The assassinations of US presidents Lincoln and Kennedy, the “real” reasons for the sinking of the Titanic, the raft of UFO (unidentified flying object) sightings in the 1950s and 1960s, the moon walk of 1969 and nearer our times, September 11, 2001 – all have the choicest conspiracy theories woven around them.

These theories have been preserved in hundreds of books and magazines – many of them bestsellers no matter how crackpot they may sound – dozens of films and television shows and of course countless YouTube videos and digital files on the internet.

The latest major event to spawn a juicy conspiracy theory is the WikiLeaks saga. Amid reports that catalogued the unfolding of the 250,000-document leak – more a torrent than a leak, really – and their publication by media across the world, a convincing theory, as in the manner of almost all conspiracy theories, has surfaced.

There is a school of thought that believes that the whole WikiLeaks saga was a planned operation of a consortium of the big, bad, super secretive, completely opaque and ruthless, faceless intelligence organisations of the Western world. A ploy to find the strongest possible justification to control the free flow of information in the world via the bugbear of all manner of secrets – the internet.

The argument here is that it would not have been possible for a disgruntled, lowly soldier, now held in solitary confinement in a prison in Virginia, USA, to have had access to such a cornucopia of classified documents on such diverse matters at his station in the Middle East without help from higher officials who were responsible for the secrecy of the documents.

Like the 9/11 conspiracy theories or for that matter even those about the lunar landing and others, this theory too is sure to have its diehard believers and defenders.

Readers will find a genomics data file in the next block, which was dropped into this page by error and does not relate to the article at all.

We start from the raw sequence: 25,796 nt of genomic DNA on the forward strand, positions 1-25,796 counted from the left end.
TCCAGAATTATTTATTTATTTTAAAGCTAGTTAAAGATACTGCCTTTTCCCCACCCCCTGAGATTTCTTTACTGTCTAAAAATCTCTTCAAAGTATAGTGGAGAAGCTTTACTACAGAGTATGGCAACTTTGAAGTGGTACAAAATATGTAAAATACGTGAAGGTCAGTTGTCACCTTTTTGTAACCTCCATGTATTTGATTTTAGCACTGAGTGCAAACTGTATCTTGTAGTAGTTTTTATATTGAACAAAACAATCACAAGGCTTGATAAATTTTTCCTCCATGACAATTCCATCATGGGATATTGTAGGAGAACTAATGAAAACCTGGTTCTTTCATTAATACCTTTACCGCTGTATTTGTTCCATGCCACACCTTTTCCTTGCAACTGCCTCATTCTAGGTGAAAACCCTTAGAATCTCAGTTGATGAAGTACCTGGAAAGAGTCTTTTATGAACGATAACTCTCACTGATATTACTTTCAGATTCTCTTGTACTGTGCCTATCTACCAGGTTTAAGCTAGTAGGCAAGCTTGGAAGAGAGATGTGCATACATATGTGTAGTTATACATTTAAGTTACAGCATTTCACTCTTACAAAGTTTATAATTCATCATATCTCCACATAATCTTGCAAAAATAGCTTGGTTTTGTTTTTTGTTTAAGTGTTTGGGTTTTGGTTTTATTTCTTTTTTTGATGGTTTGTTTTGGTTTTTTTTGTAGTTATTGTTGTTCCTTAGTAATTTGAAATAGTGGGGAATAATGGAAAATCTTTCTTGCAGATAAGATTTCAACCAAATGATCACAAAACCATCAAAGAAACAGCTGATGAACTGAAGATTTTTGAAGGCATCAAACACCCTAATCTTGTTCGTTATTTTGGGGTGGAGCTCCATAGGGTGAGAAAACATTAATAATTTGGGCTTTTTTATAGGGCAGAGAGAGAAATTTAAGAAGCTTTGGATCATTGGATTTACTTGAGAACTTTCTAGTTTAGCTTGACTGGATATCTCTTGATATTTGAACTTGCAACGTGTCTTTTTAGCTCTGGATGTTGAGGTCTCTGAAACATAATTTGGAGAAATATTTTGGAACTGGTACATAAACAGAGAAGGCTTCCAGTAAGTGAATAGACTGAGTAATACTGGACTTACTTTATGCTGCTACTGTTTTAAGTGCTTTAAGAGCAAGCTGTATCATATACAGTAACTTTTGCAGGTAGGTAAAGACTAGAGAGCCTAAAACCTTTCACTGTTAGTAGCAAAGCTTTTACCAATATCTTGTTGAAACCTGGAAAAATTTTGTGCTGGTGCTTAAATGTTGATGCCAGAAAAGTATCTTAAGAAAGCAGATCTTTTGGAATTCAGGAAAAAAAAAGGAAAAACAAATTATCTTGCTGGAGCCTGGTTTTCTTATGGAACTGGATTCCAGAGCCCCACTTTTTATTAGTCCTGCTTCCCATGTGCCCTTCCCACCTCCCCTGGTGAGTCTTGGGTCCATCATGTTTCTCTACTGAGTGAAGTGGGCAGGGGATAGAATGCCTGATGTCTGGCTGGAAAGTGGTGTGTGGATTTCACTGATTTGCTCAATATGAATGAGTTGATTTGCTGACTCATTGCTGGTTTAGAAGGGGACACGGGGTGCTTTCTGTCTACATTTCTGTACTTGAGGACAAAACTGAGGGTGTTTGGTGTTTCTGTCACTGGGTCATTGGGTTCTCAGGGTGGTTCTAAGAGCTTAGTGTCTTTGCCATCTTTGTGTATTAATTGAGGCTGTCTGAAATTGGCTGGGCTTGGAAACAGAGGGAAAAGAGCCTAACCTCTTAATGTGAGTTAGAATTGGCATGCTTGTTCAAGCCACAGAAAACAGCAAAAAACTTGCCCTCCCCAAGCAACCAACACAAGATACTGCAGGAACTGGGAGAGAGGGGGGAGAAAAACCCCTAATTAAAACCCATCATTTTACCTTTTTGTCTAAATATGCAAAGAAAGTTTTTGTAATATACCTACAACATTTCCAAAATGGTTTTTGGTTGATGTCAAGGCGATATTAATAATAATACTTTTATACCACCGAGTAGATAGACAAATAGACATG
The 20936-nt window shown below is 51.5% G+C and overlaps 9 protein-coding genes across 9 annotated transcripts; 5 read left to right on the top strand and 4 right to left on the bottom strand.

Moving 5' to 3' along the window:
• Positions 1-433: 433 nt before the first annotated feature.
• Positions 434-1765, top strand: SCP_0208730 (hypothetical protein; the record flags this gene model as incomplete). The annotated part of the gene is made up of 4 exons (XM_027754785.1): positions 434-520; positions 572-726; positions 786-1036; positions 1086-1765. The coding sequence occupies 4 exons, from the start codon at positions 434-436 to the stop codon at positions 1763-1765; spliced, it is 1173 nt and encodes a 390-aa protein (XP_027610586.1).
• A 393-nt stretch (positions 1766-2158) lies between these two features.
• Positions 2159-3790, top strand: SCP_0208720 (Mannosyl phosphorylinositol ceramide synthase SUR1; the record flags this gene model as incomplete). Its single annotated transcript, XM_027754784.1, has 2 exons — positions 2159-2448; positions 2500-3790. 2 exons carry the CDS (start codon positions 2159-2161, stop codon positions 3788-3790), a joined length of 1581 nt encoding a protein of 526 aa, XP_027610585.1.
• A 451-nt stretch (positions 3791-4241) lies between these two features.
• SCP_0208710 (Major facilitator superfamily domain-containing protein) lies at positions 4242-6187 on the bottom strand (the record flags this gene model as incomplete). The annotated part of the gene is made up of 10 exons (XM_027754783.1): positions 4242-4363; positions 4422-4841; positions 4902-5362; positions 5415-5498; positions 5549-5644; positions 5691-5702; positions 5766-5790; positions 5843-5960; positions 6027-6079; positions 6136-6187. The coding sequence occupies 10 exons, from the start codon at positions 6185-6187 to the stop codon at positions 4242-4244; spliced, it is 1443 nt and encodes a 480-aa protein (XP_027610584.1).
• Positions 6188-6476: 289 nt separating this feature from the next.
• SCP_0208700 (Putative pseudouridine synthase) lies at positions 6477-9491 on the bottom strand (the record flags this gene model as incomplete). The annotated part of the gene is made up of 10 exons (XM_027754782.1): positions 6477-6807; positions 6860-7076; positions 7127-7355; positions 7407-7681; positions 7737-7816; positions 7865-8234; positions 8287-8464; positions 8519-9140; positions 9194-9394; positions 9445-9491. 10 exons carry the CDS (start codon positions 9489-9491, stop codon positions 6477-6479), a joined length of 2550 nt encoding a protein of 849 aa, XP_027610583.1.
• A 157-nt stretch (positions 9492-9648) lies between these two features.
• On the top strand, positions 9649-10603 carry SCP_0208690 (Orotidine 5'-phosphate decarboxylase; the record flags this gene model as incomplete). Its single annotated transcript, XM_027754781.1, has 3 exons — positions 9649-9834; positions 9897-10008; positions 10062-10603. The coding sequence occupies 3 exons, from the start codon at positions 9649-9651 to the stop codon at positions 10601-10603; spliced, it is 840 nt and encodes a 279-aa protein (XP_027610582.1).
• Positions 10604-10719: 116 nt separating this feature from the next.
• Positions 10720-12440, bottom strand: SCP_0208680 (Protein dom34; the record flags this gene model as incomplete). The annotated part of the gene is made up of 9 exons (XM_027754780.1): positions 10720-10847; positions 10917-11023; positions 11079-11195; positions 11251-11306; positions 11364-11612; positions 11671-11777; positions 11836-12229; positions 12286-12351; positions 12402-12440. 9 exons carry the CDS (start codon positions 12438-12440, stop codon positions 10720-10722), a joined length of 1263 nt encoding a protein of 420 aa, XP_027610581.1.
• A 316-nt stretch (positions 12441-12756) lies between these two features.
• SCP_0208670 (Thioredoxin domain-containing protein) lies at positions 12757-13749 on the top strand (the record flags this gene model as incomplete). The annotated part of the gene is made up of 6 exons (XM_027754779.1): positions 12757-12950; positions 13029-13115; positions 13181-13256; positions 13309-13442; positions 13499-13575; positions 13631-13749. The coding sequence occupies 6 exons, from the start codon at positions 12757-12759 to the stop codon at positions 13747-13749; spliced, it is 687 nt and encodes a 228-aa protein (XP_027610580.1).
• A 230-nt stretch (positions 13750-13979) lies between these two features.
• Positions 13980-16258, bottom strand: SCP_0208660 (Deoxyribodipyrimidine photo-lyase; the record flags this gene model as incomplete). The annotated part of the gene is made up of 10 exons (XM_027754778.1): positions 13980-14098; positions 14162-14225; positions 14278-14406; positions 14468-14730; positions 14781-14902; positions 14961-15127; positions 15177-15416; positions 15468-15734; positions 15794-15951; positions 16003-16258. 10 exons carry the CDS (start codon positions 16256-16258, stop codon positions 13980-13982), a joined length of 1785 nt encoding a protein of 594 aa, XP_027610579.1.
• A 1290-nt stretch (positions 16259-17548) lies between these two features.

The ingredients for a choice, spicily juicy recipe are all there: The internet has grown at the speed of light into an unbelievably big, amorphous beast. In its wake it has dissolved political and geographical boundaries and is all but out of reach of brick and mortar jurisdictional authority, challenging every statute in every country’s ‘book of authority’ as it were.

Like nothing else in history the internet has enabled the convergence of the flow of ideas, two way communication, mass communication as in publishing, sound and visual broadcasting as well as commerce, besides much else in one single handheld device, often independent of location.

The high barriers to the power afforded by the ownership and control over traditional media have not only been lowered but have been destroyed. One does not need to have millions of dollars to become a broadcaster – any blogger will vouch for that.

Why, the man at the centre of the WikiLeaks saga, Julian Assange, is an acclaimed homeless individual with none of the trappings of a traditional media magnate or the halo of a celebrity editor. Suddenly, the individual has been placed on an even keel with traditional big money, big power, big muscle authority.

It is undoubtedly a nightmare for everyone that has something to hide. And governments and politicians everywhere have the most to hide, no matter how much democracy, fair play and transparency they may profess. Doublespeak is the stuff of politics and it is abundantly evident in the leaked documents.